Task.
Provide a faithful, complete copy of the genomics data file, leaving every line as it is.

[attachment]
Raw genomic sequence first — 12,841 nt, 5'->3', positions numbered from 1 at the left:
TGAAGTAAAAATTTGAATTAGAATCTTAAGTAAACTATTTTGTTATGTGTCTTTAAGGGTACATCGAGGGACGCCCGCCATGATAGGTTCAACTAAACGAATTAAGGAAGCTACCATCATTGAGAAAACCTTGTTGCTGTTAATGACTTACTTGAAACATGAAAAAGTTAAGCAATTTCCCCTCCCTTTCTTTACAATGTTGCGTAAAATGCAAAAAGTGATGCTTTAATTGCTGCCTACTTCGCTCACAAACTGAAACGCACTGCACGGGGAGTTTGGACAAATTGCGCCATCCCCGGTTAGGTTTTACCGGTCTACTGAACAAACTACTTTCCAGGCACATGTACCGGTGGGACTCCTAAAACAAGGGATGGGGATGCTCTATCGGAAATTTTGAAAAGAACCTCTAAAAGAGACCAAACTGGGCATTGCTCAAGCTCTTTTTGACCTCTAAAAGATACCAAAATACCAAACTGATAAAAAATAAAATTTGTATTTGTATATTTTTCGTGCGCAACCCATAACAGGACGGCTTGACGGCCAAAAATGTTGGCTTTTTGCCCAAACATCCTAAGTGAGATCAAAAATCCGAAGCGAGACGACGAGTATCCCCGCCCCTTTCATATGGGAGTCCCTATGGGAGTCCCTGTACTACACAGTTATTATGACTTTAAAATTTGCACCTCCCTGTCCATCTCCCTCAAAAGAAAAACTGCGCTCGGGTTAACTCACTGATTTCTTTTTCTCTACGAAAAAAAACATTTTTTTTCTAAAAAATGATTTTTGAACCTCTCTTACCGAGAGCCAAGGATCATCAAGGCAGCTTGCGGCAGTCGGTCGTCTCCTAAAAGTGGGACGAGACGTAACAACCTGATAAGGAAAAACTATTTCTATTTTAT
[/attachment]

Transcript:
Raw genomic sequence first — 12,841 nt, 5'->3', positions numbered from 1 at the left:
TGAAGTAAAAATTTGAATTAGAATCTTAAGTAAACTATTTTGTTATGTGTCTTTAAGGGTACATCGAGGGACGCCCGCCATGATAGGTTCAACTAAACGAATTAAGGAAGCTACCATCATTGAGAAAACCTTGTTGCTGTTAATGACTTACTTGAAACATGAAAAAGTTAAGCAATTTCCCCTCCCTTTCTTTACAATGTTGCGTAAAATGCAAAAAGTGATGCTTTAATTGCTGCCTACTTCGCTCACAAACTGAAACGCACTGCACGGGGAGTTTGGACAAATTGCGCCATCCCCGGTTAGGTTTTACCGGTCTACTGAACAAACTACTTTCCAGGCACATGTACCGGTGGGACTCCTAAAACAAGGGATGGGGATGCTCTATCGGAAATTTTGAAAAGAACCTCTAAAAGAGACCAAACTGGGCATTGCTCAAGCTCTTTTTGACCTCTAAAAGATACCAAAATACCAAACTGATAAAAAATAAAATTTGTATTTGTATATTTTTCGTGCGCAACCCATAACAGGACGGCTTGACGGCCAAAAATGTTGGCTTTTTGCCCAAACATCCTAAGTGAGATCAAAAATCCGAAGCGAGACGACGAGTATCCCCGCCCCTTTCATATGGGAGTCCCTATGGGAGTCCCTGTACTACACAGTTATTATGACTTTAAAATTTGCACCTCCCTGTCCATCTCCCTCAAAAGAAAAACTGCGCTCGGGTTAACTCACTGATTTCTTTTTCTCTACGAAAAAAAACATTTTTTTTCTAAAAAATGATTTTTGAACCTCTCTTACCGAGAGCCAAGGATCATCAAGGCAGCTTGCGGCAGTCGGTCGTCTCCTAAAAGTGGGACGAGACGTAACAACCTGATAAGGAAAAACTATTTCTATTTTAT